America lifts its voice for protest and change

Once upon a time, I was knocked to the ground by overzealous bodyguards at a Freetown stadium. It was for an official event and, partly because Ernest Bai Koroma, then Sierra Leone’s president, saw it happen, I was immediately helped up and given space to carry on reporting.

No such luck for the Australian news crew who were battered by riot police in Washington DC on Donald Trump’s watch this week. The US president claims he is an ally of all peaceful protesters, but critics say his threats and actions have incited violence, militarised the nation, targeted media and put the hallowed First Amendment — the right to free speech, peaceable assembly and to petition the government to redress grievances — under strain.

As Amelia Brace, a 33-year-old reporter, covered the protests this week, a sudden police surge cleared out peaceful protesters (some of whom were kneeling with their arms up) from outside the White House before a 7pm DC-wide curfew. Tucked away to one side, and clearly identifiable as media, she thought she was safe. Instead, a line of police came “straight, straight at such a pace that you couldn’t get out of the way . . . I was screaming ‘media media media’,” she told me. Footage shows a police officer punch her colleague with his shield and slam his camera into his face. As the pair turned to run, another thumped her with a baton in the back. Rubber bullets gave her red welts. “All my injuries are on my back; it just shows that we were trying to get away,” she says. “We were desperately trying to get away from the police, which is a terrifying experience.”

Vandalism and looting in some areas has destroyed businesses and buildings in recent days, sometimes with fatal consequences, and some protesters targeted media. But the fact that protests against police brutality have been met by further police brutality has not been lost on Victor, the 27-year-old African-American grandson of a preacher who worked on desegregation during the 1960s civil rights movements and for whom the protests have terrible parallels.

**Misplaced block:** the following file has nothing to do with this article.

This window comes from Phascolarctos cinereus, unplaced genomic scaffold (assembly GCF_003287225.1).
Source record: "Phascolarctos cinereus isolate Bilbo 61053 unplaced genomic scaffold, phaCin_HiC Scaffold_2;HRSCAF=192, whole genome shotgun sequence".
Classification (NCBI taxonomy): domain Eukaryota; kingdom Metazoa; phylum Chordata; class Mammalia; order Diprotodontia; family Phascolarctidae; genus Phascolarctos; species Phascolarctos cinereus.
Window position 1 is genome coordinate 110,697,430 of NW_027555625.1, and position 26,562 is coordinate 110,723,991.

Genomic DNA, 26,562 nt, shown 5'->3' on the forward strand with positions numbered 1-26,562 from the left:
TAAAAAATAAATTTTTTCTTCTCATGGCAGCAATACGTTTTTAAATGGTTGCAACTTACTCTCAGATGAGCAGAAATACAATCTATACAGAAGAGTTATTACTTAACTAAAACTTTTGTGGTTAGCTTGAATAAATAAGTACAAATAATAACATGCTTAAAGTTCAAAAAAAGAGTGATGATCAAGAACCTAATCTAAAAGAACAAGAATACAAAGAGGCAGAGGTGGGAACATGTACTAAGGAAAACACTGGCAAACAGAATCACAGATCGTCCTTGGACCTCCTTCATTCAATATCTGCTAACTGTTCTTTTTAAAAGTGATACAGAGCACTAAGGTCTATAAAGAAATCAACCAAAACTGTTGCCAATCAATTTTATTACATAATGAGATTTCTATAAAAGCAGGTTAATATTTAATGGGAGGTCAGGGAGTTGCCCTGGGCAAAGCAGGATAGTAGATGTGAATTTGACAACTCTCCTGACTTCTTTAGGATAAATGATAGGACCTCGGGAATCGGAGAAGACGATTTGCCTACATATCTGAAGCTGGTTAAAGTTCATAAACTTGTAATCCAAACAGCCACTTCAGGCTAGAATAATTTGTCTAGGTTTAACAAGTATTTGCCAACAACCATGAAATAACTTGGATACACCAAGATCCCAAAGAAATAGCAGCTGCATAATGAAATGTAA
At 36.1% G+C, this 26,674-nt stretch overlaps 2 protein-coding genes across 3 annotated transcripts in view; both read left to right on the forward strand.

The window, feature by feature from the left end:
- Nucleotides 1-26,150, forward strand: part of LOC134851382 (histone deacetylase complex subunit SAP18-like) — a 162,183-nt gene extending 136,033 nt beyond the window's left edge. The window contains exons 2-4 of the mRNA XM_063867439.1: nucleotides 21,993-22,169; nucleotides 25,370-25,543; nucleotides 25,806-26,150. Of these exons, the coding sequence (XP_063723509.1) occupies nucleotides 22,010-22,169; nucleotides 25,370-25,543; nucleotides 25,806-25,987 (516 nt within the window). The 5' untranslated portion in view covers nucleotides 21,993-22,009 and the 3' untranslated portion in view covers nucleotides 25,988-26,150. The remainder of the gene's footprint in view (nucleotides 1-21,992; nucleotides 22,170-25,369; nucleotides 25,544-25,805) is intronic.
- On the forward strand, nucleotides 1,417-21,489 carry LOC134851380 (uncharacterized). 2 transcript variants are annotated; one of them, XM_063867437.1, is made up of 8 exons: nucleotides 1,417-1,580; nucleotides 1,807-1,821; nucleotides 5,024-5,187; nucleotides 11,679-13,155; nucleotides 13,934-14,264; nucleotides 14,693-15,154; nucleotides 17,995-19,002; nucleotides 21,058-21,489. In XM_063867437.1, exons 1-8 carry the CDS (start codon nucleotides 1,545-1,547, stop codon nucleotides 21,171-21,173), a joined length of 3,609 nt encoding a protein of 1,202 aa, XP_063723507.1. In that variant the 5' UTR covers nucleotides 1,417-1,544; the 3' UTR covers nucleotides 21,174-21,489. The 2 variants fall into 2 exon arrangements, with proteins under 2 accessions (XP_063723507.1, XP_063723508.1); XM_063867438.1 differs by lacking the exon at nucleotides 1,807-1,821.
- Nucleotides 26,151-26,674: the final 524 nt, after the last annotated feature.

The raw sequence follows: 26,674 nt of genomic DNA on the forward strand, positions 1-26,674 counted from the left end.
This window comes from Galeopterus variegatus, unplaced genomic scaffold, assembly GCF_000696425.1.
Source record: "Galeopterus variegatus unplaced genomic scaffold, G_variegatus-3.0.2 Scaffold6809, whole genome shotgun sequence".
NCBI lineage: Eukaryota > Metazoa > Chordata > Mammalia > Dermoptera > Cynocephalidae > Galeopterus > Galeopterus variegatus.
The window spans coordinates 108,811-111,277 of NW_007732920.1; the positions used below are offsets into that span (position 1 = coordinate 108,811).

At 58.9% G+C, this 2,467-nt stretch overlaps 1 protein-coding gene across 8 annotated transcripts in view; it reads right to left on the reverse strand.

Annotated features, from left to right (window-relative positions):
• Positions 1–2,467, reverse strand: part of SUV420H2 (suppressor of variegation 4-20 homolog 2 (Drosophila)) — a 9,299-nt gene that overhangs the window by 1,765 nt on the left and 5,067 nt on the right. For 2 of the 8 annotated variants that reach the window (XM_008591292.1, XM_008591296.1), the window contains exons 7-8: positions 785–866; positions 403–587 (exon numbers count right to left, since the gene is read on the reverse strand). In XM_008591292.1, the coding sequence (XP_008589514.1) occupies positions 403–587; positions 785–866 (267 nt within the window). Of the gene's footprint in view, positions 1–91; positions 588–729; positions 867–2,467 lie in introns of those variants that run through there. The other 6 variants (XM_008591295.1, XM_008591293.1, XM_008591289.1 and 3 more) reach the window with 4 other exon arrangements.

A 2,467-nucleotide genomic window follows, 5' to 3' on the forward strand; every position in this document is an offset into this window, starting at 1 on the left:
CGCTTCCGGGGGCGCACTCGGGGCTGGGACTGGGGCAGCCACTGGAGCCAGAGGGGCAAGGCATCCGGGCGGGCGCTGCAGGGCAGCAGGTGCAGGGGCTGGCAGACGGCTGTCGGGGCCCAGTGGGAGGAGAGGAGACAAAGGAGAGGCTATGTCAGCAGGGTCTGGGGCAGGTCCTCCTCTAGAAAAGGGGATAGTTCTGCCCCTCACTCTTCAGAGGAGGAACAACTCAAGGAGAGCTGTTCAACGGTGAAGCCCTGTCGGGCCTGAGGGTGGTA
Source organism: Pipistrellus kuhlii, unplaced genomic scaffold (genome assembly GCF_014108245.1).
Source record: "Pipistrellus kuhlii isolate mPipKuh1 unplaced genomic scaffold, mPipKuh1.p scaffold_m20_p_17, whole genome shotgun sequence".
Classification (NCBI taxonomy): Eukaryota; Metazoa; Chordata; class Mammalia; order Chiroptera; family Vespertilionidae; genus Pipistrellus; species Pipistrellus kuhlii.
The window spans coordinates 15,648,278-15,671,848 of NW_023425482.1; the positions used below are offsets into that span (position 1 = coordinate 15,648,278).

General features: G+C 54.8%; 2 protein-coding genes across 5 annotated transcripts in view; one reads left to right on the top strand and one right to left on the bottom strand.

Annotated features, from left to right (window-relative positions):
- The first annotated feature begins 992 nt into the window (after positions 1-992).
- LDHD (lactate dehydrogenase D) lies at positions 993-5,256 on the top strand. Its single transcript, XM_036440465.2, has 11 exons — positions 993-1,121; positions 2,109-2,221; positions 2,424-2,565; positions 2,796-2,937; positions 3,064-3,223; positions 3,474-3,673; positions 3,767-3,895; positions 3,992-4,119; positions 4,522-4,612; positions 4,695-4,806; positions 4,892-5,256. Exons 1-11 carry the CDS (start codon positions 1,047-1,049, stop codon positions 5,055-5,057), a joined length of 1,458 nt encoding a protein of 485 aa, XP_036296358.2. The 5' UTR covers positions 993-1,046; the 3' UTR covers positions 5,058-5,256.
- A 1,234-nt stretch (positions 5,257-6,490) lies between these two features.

“I grew up 45 minutes from where David Duke lives,” says Victor (not his real name) of the founder of the Louisiana chapter of the Ku Klux Klan. He joined peaceful protesters at the Capitol on Saturday afternoon in a chorus of the black anthem Lift Every Voice and Sing. Solidarity matters, despite the risk from coronavirus, he said: “The killing of black lives is a pandemic in this country.”

He was spurred in part by the language of Mr Trump, whose words the night before had echoed those of a racist 1960s Miami police chief when he tweeted “when the looting starts, the shooting starts”. “Those kinds of phrases to me evoke something that I’ve only heard about,” says Victor. “The police are the aggressors. I cannot go another day allowing my people to be killed, murdered in the streets and nothing is done.”

Diego Molina got hit. A former US army specialist who trained as a combat medic, Mr Molina took a rubber bullet at close range on Sunday night. His lower left leg is now bandaged and, reliant on crutches, he can no longer do his pet-sitting job.

The 40-year-old, who was born in El Salvador, decided to continue protesting in DC after an 11pm weekend curfew because he wanted people to pay attention. “It’s been decades that black people in the US have been trying to peacefully request to be treated as humans; they tried kneeling — that was a big, huge offence to conservative white people. That was a very quiet, peaceful way to protest but it didn’t work,” he said, referring to how American football player Colin Kaepernick took a knee at NFL games, prompting Mr Trump to say players who knelt should be fired.

For many, the echoes of the 1960s are overwhelming. National Guard troops at the Lincoln Memorial on Tuesday prevented protesters from standing where Martin Luther King Jr delivered his famous 1963 speech before a peaceful audience of 250,000 people. Instead, they sat. “Dr King would say [carry on] until justice rolls down like water and righteousness like a mighty stream,” Victor says. “My grandfather always used to say: ‘keep your eyes on the prize’. Black people are fighting for liberation.” He intends to keep up peaceful protesting “from now until — until”.

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